When receiving invites to in-house deign conferences I often wonder if those that sponsor these events have been to an in-house group. I find it more than a little misleading to tell folks they will learn how to be better in-house designers by listening to the creative director of Fossil watches give a talk about how their group is organized. Let's face it, if you're not doing great work at a fashion brand, something has gone terribly awry.
Most folks that are at in-house groups really want to figure out how to behave more like an outside firm or agency. They want to get out of the game of creating forms, and occasionally getting to branch out in intra company communications. They want to figure out how to get their leadership to trust them with the public face of the company, rather than using the "cover-their-ass" technique of going with outside consultants. Basically they want to get out of the bowels of the building and onto the upper floors.
Unfortunately I don't have any real prescriptive answers to those questions. In-house groups that have upper level buy-in, operate like an agency within he company, and do knockout work generally have grown organically. I would suggest that there are general behaviors that can help lead those groups where they want to go, no mater how stodgy the organization seems.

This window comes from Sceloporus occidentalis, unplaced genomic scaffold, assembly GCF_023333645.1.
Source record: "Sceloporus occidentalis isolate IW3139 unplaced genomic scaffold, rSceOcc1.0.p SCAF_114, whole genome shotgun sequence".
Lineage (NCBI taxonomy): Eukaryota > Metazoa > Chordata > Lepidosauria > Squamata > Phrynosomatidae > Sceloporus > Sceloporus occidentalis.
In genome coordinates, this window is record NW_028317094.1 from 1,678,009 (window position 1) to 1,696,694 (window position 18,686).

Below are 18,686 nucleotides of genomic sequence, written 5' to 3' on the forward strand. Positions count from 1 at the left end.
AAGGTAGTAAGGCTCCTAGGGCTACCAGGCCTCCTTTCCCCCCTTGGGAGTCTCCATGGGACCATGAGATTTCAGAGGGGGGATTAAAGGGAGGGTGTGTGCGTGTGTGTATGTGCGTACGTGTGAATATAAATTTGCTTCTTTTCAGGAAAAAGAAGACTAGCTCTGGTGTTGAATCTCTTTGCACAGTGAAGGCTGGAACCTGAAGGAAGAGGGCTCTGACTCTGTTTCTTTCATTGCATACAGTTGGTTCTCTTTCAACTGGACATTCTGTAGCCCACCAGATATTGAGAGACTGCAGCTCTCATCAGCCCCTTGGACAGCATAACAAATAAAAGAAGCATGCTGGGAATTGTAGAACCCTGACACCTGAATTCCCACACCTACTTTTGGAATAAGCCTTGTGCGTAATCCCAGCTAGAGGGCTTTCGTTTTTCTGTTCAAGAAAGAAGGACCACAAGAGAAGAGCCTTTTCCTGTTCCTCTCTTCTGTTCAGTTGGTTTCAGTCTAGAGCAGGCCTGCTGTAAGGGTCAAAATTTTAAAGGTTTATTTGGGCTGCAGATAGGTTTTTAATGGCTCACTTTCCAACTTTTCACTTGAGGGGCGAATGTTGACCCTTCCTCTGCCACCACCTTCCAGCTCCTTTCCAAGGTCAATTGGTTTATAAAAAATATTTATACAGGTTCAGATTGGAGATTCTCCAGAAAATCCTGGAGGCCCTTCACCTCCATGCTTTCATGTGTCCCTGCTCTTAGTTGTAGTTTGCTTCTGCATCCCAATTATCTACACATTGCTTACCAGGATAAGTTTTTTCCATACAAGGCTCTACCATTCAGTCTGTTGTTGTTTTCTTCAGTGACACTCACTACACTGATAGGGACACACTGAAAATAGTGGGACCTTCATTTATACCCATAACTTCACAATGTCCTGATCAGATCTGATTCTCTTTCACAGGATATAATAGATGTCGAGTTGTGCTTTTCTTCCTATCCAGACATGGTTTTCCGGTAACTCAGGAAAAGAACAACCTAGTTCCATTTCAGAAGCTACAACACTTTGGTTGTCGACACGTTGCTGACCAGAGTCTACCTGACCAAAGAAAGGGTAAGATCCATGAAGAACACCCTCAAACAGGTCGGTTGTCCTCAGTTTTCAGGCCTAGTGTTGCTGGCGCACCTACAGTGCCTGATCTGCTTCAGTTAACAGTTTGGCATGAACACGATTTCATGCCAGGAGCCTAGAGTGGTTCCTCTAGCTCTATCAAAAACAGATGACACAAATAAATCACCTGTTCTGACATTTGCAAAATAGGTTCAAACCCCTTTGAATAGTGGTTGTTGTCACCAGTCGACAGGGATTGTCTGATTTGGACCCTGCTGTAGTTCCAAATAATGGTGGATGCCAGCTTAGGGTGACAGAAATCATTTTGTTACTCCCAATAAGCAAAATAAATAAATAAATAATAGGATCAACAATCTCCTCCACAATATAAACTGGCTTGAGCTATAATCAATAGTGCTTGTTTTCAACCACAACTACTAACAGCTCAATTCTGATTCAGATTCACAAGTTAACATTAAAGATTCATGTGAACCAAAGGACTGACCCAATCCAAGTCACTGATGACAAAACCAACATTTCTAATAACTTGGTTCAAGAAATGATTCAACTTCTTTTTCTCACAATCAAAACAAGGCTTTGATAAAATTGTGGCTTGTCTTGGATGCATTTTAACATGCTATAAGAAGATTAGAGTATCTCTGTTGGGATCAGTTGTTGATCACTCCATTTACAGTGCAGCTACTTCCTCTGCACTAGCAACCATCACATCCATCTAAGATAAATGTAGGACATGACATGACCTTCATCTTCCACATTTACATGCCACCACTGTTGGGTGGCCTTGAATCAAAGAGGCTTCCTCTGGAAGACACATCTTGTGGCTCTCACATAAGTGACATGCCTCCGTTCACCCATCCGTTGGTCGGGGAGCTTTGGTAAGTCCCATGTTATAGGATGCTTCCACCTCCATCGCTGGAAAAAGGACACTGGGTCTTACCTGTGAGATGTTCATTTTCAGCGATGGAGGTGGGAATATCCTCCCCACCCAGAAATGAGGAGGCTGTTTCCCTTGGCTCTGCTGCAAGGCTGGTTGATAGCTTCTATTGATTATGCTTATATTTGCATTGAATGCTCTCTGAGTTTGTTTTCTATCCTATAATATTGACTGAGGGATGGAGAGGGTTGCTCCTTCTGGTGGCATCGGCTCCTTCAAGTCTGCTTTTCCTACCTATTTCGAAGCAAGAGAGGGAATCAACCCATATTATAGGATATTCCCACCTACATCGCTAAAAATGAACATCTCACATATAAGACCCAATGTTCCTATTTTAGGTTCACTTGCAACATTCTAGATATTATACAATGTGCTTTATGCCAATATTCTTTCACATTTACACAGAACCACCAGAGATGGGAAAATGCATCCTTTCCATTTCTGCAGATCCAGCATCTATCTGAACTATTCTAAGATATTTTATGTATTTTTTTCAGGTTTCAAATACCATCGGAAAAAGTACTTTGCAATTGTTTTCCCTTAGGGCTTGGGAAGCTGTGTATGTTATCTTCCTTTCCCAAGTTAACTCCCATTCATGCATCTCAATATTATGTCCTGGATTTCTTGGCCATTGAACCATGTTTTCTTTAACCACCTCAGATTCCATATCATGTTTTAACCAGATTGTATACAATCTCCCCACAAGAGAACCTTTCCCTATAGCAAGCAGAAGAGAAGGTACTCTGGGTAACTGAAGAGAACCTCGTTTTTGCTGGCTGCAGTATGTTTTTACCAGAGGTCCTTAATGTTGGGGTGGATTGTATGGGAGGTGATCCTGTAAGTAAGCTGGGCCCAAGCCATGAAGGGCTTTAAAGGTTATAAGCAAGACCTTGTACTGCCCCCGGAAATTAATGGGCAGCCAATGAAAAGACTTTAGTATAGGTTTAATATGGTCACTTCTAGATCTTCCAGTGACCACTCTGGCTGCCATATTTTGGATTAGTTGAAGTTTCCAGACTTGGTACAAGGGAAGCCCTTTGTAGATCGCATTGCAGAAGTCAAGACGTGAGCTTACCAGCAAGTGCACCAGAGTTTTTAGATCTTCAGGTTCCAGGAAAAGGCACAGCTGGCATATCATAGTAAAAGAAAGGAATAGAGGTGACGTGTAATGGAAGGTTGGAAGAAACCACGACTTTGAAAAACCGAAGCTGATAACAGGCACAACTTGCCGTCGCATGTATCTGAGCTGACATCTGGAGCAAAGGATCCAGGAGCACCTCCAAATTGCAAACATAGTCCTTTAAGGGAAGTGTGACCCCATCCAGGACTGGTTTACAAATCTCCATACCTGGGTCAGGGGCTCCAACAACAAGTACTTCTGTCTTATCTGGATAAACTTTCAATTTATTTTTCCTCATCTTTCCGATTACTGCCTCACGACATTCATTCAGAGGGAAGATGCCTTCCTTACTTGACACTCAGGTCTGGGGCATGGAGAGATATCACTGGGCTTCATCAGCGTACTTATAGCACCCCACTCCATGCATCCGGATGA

First, know your business. The design part certainly, and the business of those you work for. if you don't know it, you can't communicate it and you certainly offer no value to the company other than laying out forms.
Second, make every project you do as spectacular as it can be. Even if it's a half inch classified ad, make it the best damned half inch classified ad anyone has seen. When the quality of work is high, eventually people will notice (particularly if the service level that goes with the finished product is high)
Third, act like an agency. Offer suggestion where and when you can. If you suggest that you care about what your company does, those at the top will eventually notice.
Eventually Can Be Eternity
Keep in mind that eventually may be beyond your stay at the company. Leadership differs. Appreciation for the work you do only gets shown when the company's interests rely on your work. That may happen tomorrow or ten years from now. The key is to seize every tiny opportunity until the big one comes. Ask for work and eventually you can get it.
It's an unfortunate truth of in-house design that it's under-utilized. However, designers can't assume that lack of utilization means lack of appreciation. Appreciation only comes when the higher-ups have you on their radar. The only thing you can do is great work so that you can be more than just a blip on their screen.